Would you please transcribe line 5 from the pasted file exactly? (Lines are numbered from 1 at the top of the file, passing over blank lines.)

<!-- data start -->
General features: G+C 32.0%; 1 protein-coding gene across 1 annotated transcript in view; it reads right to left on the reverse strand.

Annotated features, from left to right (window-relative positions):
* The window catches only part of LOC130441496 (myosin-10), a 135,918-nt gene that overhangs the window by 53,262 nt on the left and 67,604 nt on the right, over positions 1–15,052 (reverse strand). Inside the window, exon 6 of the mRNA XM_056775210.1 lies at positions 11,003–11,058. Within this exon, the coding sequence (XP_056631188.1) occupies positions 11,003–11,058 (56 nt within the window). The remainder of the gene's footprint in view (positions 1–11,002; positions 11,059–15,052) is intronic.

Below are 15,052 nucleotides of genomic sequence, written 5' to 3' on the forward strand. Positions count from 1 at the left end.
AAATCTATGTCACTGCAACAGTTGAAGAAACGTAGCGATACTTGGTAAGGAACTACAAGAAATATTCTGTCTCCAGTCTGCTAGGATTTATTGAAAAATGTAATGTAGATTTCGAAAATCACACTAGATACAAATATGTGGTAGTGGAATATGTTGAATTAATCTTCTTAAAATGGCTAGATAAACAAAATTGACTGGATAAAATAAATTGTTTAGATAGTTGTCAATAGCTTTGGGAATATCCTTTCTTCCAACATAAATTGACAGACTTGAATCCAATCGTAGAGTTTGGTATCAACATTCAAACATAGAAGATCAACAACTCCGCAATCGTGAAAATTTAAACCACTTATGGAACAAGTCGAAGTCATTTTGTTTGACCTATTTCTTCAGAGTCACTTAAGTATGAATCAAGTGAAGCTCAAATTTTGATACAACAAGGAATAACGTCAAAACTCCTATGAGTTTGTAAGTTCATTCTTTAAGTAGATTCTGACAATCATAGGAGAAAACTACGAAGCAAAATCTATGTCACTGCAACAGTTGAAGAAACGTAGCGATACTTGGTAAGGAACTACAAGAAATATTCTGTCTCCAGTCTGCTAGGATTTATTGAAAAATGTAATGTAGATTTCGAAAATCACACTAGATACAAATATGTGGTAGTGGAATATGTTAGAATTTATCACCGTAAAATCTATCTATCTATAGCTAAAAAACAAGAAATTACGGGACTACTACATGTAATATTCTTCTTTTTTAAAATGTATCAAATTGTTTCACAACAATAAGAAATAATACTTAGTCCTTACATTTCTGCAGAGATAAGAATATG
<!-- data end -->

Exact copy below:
AAATCTATGTCACTGCAACAGTTGAAGAAACGTAGCGATACTTGGTAAGGAACTACAAGAAATATTCTGTCTCCAGTCTGCTAGGATTTATTGAAAAATGTAATGTAGATTTCGAAAATCACACTAGATACAAATATGTGGTAGTGGAATATGTTGAATTAATCTTCTTAAAATGGCTAGATAAACAAAATTGACTGGATAAAATAAATTGTTTAGATAGTTGTCAATAGCTTTGGGAATATCCTTTCTTCCAACATAAATTGACAGACTTGAATCCAATCGTAGAGTTTGGTATCAACATTCAAACATAGAAGATCAACAACTCCGCAATCGTGAAAATTTAAACCACTTATGGAACAAGTCGAAGTCATTTTGTTTGACCTATTTCTTCAGAGTCACTTAAGTATGAATCAAGTGAAGCTCAAATTTTGATACAACAAGGAATAACGTCAAAACTCCTATGAGTTTGTAAGTTCATTCTTTAAGTAGATTCTGACAATCATAGGAGAAAACTACGAAGCAAAATCTATGTCACTGCAACAGTTGAAGAAACGTAGCGATACTTGGTAAGGAACTACAAGAAATATTCTGTCTCCAGTCTGCTAGGATTTATTGAAAAATGTAATGTAGATTTCGAAAATCACACTAGATACAAATATGTGGTAGTGGAATATGTTAGAATTTATCACCGTAAAATCTATCTATCTATAGCTAAAAAACAAGAAATTACGGGACTACTACATGTAATATTCTTCTTTTTTAAAATGTATCAAATTGTTTCACAACAATAAGAAATAATACTTAGTCCTTACATTTCTGCAGAGATAAGAATATG